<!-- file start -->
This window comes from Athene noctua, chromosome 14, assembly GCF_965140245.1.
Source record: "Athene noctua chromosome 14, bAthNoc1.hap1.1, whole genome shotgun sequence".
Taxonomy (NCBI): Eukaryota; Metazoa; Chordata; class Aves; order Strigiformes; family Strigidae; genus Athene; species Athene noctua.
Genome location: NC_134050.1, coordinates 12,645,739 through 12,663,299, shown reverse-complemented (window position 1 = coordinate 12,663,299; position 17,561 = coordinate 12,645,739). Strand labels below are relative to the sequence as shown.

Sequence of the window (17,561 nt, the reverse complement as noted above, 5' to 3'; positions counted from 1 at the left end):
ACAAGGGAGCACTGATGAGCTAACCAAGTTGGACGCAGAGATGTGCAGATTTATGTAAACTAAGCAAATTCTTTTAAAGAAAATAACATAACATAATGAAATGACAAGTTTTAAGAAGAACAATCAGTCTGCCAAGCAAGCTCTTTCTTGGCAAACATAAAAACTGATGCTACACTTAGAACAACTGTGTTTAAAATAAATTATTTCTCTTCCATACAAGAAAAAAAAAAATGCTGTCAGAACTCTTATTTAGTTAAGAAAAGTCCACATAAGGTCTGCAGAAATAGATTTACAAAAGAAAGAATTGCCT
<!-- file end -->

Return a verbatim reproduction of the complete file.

This window comes from Athene noctua, chromosome 14, assembly GCF_965140245.1.
Source record: "Athene noctua chromosome 14, bAthNoc1.hap1.1, whole genome shotgun sequence".
Taxonomy (NCBI): Eukaryota; Metazoa; Chordata; class Aves; order Strigiformes; family Strigidae; genus Athene; species Athene noctua.
Genome location: NC_134050.1, coordinates 12,645,739 through 12,663,299, shown reverse-complemented (window position 1 = coordinate 12,663,299; position 17,561 = coordinate 12,645,739). Strand labels below are relative to the sequence as shown.

Sequence of the window (17,561 nt, the reverse complement as noted above, 5' to 3'; positions counted from 1 at the left end):
ACAAGGGAGCACTGATGAGCTAACCAAGTTGGACGCAGAGATGTGCAGATTTATGTAAACTAAGCAAATTCTTTTAAAGAAAATAACATAACATAATGAAATGACAAGTTTTAAGAAGAACAATCAGTCTGCCAAGCAAGCTCTTTCTTGGCAAACATAAAAACTGATGCTACACTTAGAACAACTGTGTTTAAAATAAATTATTTCTCTTCCATACAAGAAAAAAAAAAATGCTGTCAGAACTCTTATTTAGTTAAGAAAAGTCCACATAAGGTCTGCAGAAATAGATTTACAAAAGAAAGAATTGCCT